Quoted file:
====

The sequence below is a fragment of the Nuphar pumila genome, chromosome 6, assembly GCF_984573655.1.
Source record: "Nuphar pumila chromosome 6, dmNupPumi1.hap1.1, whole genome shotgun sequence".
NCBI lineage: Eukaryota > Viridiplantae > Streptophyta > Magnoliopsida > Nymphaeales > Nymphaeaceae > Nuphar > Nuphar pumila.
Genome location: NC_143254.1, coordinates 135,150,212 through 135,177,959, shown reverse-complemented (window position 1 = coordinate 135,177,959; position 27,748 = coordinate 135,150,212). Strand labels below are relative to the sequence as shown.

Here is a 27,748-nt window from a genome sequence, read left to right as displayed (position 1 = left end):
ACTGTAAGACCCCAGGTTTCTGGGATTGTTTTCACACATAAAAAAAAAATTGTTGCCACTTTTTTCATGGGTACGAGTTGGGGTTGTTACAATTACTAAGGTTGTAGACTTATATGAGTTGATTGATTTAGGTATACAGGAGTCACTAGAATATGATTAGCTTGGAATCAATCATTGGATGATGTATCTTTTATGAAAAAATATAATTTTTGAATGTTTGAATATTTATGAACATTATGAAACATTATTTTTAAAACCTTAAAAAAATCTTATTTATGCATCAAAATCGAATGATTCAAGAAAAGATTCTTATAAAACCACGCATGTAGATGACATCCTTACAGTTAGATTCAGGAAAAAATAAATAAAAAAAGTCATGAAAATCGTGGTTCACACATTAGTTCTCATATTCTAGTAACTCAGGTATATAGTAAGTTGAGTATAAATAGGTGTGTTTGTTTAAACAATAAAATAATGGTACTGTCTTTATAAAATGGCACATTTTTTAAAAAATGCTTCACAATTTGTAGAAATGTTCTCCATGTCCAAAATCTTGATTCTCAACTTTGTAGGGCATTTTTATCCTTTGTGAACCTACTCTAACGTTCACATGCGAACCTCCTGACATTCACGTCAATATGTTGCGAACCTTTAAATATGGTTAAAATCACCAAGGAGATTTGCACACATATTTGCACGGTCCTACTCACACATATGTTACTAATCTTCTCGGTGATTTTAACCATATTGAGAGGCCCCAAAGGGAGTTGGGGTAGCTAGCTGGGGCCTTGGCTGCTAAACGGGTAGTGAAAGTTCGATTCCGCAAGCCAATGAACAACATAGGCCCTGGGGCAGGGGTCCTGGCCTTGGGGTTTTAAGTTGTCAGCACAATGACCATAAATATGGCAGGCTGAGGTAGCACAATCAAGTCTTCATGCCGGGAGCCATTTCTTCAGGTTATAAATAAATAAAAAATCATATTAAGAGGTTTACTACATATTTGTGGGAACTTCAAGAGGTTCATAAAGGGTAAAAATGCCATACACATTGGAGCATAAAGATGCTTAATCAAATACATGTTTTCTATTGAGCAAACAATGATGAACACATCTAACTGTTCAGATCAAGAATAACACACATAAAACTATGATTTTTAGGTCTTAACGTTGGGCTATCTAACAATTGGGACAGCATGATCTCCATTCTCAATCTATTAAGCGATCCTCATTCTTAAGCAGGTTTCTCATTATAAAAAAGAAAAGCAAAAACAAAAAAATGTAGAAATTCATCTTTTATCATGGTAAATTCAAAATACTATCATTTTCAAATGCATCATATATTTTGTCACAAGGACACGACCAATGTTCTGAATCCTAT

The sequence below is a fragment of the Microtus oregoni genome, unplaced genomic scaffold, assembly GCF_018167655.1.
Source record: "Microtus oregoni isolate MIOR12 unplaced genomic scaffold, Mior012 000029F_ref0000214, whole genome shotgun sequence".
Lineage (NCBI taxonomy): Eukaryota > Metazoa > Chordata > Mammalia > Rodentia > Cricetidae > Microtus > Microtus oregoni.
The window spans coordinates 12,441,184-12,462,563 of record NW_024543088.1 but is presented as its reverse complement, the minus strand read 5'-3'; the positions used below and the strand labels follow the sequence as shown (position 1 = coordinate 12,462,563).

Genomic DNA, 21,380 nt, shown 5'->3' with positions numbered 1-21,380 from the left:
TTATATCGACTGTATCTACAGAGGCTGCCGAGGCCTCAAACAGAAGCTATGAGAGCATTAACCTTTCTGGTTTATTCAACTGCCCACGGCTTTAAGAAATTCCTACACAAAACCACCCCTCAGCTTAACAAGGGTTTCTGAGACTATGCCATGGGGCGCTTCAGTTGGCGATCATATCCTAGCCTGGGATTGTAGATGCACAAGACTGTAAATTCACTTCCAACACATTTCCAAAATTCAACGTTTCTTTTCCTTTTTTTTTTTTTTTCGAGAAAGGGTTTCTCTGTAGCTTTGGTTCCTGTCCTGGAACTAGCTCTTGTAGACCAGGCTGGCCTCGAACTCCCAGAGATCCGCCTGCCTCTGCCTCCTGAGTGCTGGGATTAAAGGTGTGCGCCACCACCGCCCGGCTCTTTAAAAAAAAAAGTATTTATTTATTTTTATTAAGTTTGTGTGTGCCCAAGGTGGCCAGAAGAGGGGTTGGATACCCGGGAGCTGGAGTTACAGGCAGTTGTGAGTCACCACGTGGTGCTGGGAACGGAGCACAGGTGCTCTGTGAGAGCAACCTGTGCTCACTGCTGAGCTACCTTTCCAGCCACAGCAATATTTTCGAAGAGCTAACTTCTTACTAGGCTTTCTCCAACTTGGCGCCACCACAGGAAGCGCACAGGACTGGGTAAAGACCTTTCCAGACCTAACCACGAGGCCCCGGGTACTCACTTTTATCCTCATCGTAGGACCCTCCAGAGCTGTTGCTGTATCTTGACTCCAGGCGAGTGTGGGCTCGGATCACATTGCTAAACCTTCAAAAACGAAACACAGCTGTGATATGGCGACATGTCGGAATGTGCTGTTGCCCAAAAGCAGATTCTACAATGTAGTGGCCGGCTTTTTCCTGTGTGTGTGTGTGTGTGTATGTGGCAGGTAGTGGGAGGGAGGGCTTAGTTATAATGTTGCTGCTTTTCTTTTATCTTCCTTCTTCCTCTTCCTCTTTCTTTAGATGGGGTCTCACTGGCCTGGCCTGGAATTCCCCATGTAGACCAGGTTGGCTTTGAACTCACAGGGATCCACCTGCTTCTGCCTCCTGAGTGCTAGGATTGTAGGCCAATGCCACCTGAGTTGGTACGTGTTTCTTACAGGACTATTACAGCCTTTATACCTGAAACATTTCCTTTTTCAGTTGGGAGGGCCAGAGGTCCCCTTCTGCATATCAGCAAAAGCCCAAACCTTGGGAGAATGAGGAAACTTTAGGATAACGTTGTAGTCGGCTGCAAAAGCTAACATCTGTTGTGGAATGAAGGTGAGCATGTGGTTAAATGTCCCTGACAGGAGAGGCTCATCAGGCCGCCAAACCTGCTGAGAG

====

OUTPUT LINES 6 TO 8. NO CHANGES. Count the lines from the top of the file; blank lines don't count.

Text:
ACTGTAAGACCCCAGGTTTCTGGGATTGTTTTCACACATAAAAAAAAAATTGTTGCCACTTTTTTCATGGGTACGAGTTGGGGTTGTTACAATTACTAAGGTTGTAGACTTATATGAGTTGATTGATTTAGGTATACAGGAGTCACTAGAATATGATTAGCTTGGAATCAATCATTGGATGATGTATCTTTTATGAAAAAATATAATTTTTGAATGTTTGAATATTTATGAACATTATGAAACATTATTTTTAAAACCTTAAAAAAATCTTATTTATGCATCAAAATCGAATGATTCAAGAAAAGATTCTTATAAAACCACGCATGTAGATGACATCCTTACAGTTAGATTCAGGAAAAAATAAATAAAAAAAGTCATGAAAATCGTGGTTCACACATTAGTTCTCATATTCTAGTAACTCAGGTATATAGTAAGTTGAGTATAAATAGGTGTGTTTGTTTAAACAATAAAATAATGGTACTGTCTTTATAAAATGGCACATTTTTTAAAAAATGCTTCACAATTTGTAGAAATGTTCTCCATGTCCAAAATCTTGATTCTCAACTTTGTAGGGCATTTTTATCCTTTGTGAACCTACTCTAACGTTCACATGCGAACCTCCTGACATTCACGTCAATATGTTGCGAACCTTTAAATATGGTTAAAATCACCAAGGAGATTTGCACACATATTTGCACGGTCCTACTCACACATATGTTACTAATCTTCTCGGTGATTTTAACCATATTGAGAGGCCCCAAAGGGAGTTGGGGTAGCTAGCTGGGGCCTTGGCTGCTAAACGGGTAGTGAAAGTTCGATTCCGCAAGCCAATGAACAACATAGGCCCTGGGGCAGGGGTCCTGGCCTTGGGGTTTTAAGTTGTCAGCACAATGACCATAAATATGGCAGGCTGAGGTAGCACAATCAAGTCTTCATGCCGGGAGCCATTTCTTCAGGTTATAAATAAATAAAAAATCATATTAAGAGGTTTACTACATATTTGTGGGAACTTCAAGAGGTTCATAAAGGGTAAAAATGCCATACACATTGGAGCATAAAGATGCTTAATCAAATACATGTTTTCTATTGAGCAAACAATGATGAACACATCTAACTGTTCAGATCAAGAATAACACACATAAAACTATGATTTTTAGGTCTTAACGTTGGGCTATCTAACAATTGGGACAGCATGATCTCCATTCTCAATCTATTAAGCGATCCTCATTCTTAAGCAGGTTTCTCATTATAAAAAAGAAAAGCAAAAACAAAAAAATGTAGAAATTCATCTTTTATCATGGTAAATTCAAAATACTATCATTTTCAAATGCATCATATATTTTGTCACAAGGACACGACCAATGTTCTGAATCCTAT

The sequence below is a fragment of the Microtus oregoni genome, unplaced genomic scaffold, assembly GCF_018167655.1.
Source record: "Microtus oregoni isolate MIOR12 unplaced genomic scaffold, Mior012 000029F_ref0000214, whole genome shotgun sequence".